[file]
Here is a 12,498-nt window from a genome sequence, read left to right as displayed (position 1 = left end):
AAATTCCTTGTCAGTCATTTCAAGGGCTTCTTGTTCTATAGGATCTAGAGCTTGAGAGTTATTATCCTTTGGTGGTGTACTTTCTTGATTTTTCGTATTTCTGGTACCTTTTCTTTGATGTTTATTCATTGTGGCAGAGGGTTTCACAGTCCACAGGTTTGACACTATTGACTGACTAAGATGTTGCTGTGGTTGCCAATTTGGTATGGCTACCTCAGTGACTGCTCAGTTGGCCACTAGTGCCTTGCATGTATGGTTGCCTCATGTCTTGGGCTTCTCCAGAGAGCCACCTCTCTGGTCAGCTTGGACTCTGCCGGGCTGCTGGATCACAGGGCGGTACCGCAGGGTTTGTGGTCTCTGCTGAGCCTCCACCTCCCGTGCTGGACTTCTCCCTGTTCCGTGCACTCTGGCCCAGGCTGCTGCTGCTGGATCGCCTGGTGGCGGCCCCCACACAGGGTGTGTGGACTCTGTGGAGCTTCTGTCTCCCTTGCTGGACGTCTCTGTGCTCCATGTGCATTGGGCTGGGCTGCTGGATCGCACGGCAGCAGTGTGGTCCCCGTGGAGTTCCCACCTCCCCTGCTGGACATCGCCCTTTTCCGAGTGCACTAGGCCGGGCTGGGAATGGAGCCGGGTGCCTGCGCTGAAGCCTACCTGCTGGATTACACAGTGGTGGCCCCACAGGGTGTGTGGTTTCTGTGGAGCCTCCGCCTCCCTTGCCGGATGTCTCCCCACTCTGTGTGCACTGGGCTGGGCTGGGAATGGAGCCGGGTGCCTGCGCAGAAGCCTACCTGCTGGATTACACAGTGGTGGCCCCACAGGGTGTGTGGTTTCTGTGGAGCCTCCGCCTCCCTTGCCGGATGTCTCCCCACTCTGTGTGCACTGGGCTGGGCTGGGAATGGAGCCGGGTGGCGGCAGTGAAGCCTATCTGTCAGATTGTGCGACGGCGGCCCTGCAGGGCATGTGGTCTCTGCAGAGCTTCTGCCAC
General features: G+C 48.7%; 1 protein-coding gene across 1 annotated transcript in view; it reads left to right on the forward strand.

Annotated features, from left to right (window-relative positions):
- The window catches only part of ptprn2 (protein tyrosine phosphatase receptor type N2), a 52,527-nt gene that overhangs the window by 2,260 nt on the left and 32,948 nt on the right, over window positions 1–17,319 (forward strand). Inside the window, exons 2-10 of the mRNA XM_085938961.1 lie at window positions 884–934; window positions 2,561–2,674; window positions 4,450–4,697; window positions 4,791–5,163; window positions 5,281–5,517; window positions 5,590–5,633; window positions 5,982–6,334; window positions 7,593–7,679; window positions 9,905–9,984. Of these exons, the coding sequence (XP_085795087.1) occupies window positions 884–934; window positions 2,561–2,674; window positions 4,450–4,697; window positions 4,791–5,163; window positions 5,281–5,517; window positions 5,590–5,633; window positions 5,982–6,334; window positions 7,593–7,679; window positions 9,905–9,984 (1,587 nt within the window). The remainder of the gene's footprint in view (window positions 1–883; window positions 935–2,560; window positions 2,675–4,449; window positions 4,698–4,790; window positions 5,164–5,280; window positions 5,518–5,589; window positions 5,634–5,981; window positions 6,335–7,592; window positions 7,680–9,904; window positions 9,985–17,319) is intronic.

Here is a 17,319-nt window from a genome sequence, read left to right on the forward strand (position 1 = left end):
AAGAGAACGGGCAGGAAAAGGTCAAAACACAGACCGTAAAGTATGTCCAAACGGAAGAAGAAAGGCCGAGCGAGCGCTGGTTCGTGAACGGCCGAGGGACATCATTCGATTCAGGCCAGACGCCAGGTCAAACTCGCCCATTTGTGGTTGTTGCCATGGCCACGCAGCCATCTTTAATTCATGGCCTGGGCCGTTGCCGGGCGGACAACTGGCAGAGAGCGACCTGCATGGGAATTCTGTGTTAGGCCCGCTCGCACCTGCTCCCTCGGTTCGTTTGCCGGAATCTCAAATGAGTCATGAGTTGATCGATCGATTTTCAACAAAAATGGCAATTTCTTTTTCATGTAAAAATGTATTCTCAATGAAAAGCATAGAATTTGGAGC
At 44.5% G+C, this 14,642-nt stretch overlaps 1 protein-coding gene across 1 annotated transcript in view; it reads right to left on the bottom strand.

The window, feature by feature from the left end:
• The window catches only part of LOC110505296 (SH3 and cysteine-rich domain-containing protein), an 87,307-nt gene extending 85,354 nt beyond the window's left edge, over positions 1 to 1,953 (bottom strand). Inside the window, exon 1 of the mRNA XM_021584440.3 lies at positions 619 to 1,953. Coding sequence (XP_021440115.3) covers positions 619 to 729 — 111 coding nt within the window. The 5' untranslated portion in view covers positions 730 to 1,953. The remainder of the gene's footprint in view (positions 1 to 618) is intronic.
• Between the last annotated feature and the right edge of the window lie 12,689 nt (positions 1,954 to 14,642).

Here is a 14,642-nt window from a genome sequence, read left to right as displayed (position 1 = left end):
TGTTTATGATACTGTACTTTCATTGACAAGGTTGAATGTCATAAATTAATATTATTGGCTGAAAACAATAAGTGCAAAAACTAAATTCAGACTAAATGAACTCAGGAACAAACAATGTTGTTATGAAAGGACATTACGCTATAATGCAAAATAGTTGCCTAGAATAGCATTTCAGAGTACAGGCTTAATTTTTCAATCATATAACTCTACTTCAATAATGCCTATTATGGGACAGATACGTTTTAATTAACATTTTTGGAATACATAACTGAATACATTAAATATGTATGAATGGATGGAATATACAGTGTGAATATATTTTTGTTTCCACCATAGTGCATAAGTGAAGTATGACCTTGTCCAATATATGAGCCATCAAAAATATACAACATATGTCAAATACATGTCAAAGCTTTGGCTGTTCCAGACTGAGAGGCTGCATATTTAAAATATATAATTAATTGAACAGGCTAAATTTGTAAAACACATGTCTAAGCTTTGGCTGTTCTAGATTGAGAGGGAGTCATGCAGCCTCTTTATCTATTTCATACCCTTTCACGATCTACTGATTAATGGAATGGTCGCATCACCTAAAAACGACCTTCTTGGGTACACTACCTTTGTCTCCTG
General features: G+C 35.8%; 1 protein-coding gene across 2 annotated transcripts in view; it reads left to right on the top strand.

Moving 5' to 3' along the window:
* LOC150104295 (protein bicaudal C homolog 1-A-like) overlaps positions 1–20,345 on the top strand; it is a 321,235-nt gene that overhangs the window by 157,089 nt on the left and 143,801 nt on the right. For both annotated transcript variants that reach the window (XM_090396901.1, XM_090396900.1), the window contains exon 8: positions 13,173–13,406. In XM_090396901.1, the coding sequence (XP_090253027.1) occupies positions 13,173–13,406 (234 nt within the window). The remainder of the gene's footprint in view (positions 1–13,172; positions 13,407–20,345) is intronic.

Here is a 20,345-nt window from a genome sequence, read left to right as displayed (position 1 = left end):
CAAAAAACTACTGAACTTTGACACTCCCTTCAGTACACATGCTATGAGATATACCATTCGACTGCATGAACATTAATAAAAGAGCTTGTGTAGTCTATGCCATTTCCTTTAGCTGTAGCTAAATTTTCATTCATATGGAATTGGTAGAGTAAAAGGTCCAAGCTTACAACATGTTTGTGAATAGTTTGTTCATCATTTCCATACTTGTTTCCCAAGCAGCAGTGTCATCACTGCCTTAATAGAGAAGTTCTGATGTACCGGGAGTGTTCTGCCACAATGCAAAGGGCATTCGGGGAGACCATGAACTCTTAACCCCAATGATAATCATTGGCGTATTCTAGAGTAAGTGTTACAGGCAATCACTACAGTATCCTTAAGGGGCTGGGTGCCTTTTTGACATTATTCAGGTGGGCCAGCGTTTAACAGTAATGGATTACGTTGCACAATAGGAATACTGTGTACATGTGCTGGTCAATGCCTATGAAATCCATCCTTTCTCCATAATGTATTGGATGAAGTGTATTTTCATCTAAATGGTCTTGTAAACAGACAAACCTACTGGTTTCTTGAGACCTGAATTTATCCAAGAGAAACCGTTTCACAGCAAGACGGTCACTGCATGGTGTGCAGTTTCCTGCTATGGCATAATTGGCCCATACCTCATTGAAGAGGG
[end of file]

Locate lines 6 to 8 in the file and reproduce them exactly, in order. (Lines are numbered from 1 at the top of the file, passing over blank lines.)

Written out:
Here is a 17,319-nt window from a genome sequence, read left to right on the forward strand (position 1 = left end):
AAGAGAACGGGCAGGAAAAGGTCAAAACACAGACCGTAAAGTATGTCCAAACGGAAGAAGAAAGGCCGAGCGAGCGCTGGTTCGTGAACGGCCGAGGGACATCATTCGATTCAGGCCAGACGCCAGGTCAAACTCGCCCATTTGTGGTTGTTGCCATGGCCACGCAGCCATCTTTAATTCATGGCCTGGGCCGTTGCCGGGCGGACAACTGGCAGAGAGCGACCTGCATGGGAATTCTGTGTTAGGCCCGCTCGCACCTGCTCCCTCGGTTCGTTTGCCGGAATCTCAAATGAGTCATGAGTTGATCGATCGATTTTCAACAAAAATGGCAATTTCTTTTTCATGTAAAAATGTATTCTCAATGAAAAGCATAGAATTTGGAGC
At 44.5% G+C, this 14,642-nt stretch overlaps 1 protein-coding gene across 1 annotated transcript in view; it reads right to left on the bottom strand.